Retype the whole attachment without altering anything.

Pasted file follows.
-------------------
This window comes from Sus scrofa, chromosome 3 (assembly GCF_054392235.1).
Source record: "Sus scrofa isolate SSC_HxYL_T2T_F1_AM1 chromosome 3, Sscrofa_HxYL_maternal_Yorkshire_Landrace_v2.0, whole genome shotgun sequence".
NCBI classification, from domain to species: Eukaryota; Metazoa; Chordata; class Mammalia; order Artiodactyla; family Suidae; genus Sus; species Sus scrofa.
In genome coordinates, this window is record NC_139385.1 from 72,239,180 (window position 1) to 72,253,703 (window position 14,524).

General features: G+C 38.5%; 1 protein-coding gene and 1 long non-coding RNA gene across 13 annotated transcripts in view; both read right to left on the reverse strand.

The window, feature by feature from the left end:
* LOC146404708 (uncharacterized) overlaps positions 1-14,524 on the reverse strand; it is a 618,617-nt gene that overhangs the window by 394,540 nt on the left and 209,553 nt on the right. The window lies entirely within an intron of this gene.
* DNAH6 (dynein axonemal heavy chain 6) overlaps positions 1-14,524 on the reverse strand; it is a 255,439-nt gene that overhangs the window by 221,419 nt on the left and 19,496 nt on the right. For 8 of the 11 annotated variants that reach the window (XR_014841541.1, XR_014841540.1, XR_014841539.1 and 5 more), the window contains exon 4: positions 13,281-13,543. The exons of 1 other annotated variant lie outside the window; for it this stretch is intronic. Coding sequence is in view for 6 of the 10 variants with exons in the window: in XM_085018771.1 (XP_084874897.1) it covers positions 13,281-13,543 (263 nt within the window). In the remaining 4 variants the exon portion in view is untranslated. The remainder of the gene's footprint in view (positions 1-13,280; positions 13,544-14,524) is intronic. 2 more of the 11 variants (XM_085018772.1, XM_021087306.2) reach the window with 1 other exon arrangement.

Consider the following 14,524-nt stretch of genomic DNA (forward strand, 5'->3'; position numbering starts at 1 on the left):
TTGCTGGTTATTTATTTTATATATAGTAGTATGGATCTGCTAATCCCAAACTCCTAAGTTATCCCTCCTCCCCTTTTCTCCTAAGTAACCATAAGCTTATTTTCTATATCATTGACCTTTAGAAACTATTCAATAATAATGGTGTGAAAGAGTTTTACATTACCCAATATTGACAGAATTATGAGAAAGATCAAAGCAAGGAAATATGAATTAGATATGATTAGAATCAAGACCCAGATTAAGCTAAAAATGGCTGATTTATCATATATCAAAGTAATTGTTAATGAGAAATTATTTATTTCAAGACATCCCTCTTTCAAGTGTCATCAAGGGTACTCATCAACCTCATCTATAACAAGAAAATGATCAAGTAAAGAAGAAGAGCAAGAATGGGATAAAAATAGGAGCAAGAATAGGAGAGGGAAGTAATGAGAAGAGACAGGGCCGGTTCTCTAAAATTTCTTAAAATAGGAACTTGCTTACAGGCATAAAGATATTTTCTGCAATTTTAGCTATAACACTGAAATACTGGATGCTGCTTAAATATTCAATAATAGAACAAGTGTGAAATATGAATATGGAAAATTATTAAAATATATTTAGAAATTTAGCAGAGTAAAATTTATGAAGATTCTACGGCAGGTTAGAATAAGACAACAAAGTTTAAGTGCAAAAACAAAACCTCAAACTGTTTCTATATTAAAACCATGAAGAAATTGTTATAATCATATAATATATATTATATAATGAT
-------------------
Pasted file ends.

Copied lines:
This window comes from Sus scrofa, chromosome 3 (assembly GCF_054392235.1).
Source record: "Sus scrofa isolate SSC_HxYL_T2T_F1_AM1 chromosome 3, Sscrofa_HxYL_maternal_Yorkshire_Landrace_v2.0, whole genome shotgun sequence".
NCBI classification, from domain to species: Eukaryota; Metazoa; Chordata; class Mammalia; order Artiodactyla; family Suidae; genus Sus; species Sus scrofa.
In genome coordinates, this window is record NC_139385.1 from 72,239,180 (window position 1) to 72,253,703 (window position 14,524).

General features: G+C 38.5%; 1 protein-coding gene and 1 long non-coding RNA gene across 13 annotated transcripts in view; both read right to left on the reverse strand.

The window, feature by feature from the left end:
* LOC146404708 (uncharacterized) overlaps positions 1-14,524 on the reverse strand; it is a 618,617-nt gene that overhangs the window by 394,540 nt on the left and 209,553 nt on the right. The window lies entirely within an intron of this gene.
* DNAH6 (dynein axonemal heavy chain 6) overlaps positions 1-14,524 on the reverse strand; it is a 255,439-nt gene that overhangs the window by 221,419 nt on the left and 19,496 nt on the right. For 8 of the 11 annotated variants that reach the window (XR_014841541.1, XR_014841540.1, XR_014841539.1 and 5 more), the window contains exon 4: positions 13,281-13,543. The exons of 1 other annotated variant lie outside the window; for it this stretch is intronic. Coding sequence is in view for 6 of the 10 variants with exons in the window: in XM_085018771.1 (XP_084874897.1) it covers positions 13,281-13,543 (263 nt within the window). In the remaining 4 variants the exon portion in view is untranslated. The remainder of the gene's footprint in view (positions 1-13,280; positions 13,544-14,524) is intronic. 2 more of the 11 variants (XM_085018772.1, XM_021087306.2) reach the window with 1 other exon arrangement.

Consider the following 14,524-nt stretch of genomic DNA (forward strand, 5'->3'; position numbering starts at 1 on the left):
TTGCTGGTTATTTATTTTATATATAGTAGTATGGATCTGCTAATCCCAAACTCCTAAGTTATCCCTCCTCCCCTTTTCTCCTAAGTAACCATAAGCTTATTTTCTATATCATTGACCTTTAGAAACTATTCAATAATAATGGTGTGAAAGAGTTTTACATTACCCAATATTGACAGAATTATGAGAAAGATCAAAGCAAGGAAATATGAATTAGATATGATTAGAATCAAGACCCAGATTAAGCTAAAAATGGCTGATTTATCATATATCAAAGTAATTGTTAATGAGAAATTATTTATTTCAAGACATCCCTCTTTCAAGTGTCATCAAGGGTACTCATCAACCTCATCTATAACAAGAAAATGATCAAGTAAAGAAGAAGAGCAAGAATGGGATAAAAATAGGAGCAAGAATAGGAGAGGGAAGTAATGAGAAGAGACAGGGCCGGTTCTCTAAAATTTCTTAAAATAGGAACTTGCTTACAGGCATAAAGATATTTTCTGCAATTTTAGCTATAACACTGAAATACTGGATGCTGCTTAAATATTCAATAATAGAACAAGTGTGAAATATGAATATGGAAAATTATTAAAATATATTTAGAAATTTAGCAGAGTAAAATTTATGAAGATTCTACGGCAGGTTAGAATAAGACAACAAAGTTTAAGTGCAAAAACAAAACCTCAAACTGTTTCTATATTAAAACCATGAAGAAATTGTTATAATCATATAATATATATTATATAATGAT